Opened in 1902, Dashwood School was created to accommodate the children of the town’s growing population.
This year marks the 120th anniversary of the school which is still at the heart of Banbury’s community and one of the oldest primaries in the area.
To mark the special occasion, a reunion party for past and present pupils, teachers and principals has been planned to take place on March 23.
The event will be hosted at the school’s present site in Merton Street. Amy Rogers, principal of the school, now known as Dashwood Banbury Academy, is organising the celebration.
Generations of Banbury families have sent their children to the school and Mrs Rogers said she and her staff are keen to reconnect with past pupils. They are also seeking old photographs of school life and any sporting medals, report cards or other memorabilia which can be used to put together displays.
Anything donated can be dropped off at the school and will be returned after the celebrations. Alternatively, photographs can be emailed to [email protected]
The reunion event on March 23 will be ticketed and all money raised will go back into the school’s funds.
There will be activity rooms available to peruse alongside a range of displays from art and dance to photographs all with the aim of taking guests on a trip down memory lane.
Mrs Rogers said it was wonderful to be able to mark such a momentous occasion for Dashwood.
She said: ‘’We’re very keen for people associated with the school in the past to come forward.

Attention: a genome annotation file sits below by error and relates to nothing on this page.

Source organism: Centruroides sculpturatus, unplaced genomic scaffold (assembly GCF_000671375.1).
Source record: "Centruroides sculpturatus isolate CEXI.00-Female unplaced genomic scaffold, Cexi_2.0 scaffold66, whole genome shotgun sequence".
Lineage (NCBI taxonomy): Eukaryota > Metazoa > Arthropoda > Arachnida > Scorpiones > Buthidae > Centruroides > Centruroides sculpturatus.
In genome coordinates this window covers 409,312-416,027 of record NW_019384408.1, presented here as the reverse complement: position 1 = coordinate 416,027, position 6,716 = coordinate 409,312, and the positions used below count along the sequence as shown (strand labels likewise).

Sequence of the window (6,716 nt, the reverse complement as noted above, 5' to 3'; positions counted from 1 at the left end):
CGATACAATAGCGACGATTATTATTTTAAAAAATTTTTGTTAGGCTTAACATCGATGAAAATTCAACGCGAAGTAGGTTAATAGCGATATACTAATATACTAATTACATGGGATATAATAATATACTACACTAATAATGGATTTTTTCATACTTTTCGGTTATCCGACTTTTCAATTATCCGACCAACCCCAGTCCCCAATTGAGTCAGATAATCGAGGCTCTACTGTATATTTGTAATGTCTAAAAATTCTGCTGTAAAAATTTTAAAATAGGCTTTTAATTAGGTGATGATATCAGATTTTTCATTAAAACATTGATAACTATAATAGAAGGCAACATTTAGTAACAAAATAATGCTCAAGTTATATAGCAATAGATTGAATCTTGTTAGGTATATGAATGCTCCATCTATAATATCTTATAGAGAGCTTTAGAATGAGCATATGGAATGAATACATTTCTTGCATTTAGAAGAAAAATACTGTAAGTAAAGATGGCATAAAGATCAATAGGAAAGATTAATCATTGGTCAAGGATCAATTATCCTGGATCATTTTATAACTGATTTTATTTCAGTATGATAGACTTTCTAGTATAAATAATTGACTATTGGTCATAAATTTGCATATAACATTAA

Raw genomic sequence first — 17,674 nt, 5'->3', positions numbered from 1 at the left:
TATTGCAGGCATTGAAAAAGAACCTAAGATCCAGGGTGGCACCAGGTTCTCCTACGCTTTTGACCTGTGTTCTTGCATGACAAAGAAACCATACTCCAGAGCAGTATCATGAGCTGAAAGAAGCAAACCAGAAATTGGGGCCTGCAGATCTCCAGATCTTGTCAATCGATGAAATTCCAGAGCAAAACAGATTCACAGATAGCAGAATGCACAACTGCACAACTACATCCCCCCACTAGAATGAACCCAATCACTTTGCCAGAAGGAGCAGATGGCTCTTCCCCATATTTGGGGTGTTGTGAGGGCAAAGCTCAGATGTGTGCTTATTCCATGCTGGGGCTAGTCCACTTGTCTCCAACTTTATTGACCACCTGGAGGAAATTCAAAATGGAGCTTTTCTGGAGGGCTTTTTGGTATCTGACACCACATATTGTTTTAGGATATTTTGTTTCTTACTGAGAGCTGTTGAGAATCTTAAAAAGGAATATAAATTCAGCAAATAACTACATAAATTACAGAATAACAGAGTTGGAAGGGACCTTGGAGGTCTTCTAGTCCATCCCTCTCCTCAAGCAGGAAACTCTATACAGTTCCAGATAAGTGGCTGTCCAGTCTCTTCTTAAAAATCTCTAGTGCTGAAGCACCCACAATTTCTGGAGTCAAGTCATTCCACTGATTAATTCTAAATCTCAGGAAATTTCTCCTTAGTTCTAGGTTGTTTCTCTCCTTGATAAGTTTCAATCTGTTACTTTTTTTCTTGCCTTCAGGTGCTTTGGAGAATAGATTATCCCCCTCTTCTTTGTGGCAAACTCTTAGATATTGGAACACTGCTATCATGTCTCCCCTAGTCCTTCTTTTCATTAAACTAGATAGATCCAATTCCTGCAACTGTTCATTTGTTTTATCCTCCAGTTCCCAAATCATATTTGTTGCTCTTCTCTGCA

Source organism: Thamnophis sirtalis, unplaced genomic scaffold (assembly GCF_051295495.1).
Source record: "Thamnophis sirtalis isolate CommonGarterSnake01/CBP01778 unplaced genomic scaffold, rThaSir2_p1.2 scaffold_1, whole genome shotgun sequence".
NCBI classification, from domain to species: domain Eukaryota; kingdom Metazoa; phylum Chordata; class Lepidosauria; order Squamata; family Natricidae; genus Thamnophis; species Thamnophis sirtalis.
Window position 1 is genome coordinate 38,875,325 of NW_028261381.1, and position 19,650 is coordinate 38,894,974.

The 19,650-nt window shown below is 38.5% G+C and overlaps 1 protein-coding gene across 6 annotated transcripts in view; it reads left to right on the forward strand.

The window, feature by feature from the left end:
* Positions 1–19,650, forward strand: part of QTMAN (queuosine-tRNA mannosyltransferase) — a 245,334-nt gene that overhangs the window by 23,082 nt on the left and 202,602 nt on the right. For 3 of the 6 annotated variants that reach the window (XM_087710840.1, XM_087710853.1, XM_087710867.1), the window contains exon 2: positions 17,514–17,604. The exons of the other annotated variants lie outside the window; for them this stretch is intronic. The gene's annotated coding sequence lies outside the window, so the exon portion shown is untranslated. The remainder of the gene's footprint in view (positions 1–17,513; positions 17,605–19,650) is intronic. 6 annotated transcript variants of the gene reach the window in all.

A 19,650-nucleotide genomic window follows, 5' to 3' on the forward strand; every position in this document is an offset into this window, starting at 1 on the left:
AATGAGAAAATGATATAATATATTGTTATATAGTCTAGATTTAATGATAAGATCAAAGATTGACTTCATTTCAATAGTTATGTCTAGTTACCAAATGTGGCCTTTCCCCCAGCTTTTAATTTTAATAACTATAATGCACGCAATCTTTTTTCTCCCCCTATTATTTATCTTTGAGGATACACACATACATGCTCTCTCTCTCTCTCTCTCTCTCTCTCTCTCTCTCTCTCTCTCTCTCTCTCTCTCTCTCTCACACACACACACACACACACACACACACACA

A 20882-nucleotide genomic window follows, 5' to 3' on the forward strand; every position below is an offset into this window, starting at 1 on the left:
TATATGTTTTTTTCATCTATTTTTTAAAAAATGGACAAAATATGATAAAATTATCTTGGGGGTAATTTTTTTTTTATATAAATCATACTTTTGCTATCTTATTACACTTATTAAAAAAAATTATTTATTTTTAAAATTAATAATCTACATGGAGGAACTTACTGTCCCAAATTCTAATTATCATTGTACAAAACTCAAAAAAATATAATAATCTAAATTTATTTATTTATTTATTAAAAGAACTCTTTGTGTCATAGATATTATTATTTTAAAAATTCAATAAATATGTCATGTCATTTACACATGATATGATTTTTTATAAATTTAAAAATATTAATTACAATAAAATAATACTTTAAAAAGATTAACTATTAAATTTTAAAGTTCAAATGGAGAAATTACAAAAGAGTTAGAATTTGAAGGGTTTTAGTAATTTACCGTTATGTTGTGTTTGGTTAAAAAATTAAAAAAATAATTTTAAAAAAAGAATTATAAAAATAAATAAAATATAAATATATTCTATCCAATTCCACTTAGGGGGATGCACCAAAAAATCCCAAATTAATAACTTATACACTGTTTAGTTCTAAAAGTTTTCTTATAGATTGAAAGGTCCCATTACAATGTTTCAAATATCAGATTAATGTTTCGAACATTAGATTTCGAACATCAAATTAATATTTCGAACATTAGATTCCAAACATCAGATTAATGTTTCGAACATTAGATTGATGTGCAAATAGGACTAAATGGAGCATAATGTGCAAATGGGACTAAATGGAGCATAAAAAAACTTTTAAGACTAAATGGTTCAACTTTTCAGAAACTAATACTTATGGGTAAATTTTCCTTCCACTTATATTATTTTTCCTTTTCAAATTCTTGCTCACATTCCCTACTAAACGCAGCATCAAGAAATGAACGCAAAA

"120 years of anything is impressive. It’s incredible to know that generations of families in the town have sent their children to Dashwood, and there is a great deal of affection for the school in Banbury.
‘’The school spanned the whole of the 20th century on one site at Dashwood Road before moving in 2008 to its current home.
‘’The reunion celebration is a chance for people to come together and share their special memories of the school.
‘’School is a place where everyone works together and plays together and it’s a great way for a community to be built and Dashwood still provides that purpose.
‘’Not all schools have a long past and it’s a privilege to be able to celebrate 120 years.’’
A special assembly recently took place at Dashwood where today’s pupils were told about the special history of their school. They were also shown photographs of the school at its previous site, images of old uniforms and a discussion about previous headteachers.
All current Dashwood pupils will complete a unit of learning about the history of the school and produce a piece of work which will be displayed at the reunion celebration.
Dashwood School’s foundation stones were laid on November 12, 1901. It officially opened on September 9, 1902 catering for children up to 11 which at the time was the school leaving age. There was a tea party in the afternoon for the new pupils and lessons did not begin until the following day. Built on Dashwood Road, the Gothic-inspired school building, with its distinctive decorative gables, was built of local wire-cut stock bricks with Bath Stone dressings.
In the days before school governors, Dashwood School was run by managers who included some powerful local figures:
‘Squire’ Mewburn, who lived at Wykham Park and used to drive to Marlborough Road Church in a horse-drawn carriage.
Thomas Hankinson, a Methodist businessman who owned the local butcher’s shop famous for making pork ‘spiceballs’. He donated the land for Spiceball Park to Banbury.
Arthur Fairfax, Mayor and Chair of the Managers, who lived at Dashwood Lodge.
HRF Brooks, a dentist who was mayor in coronation year (1911) and invited all the town’s children to a tea with Banbury Cakes.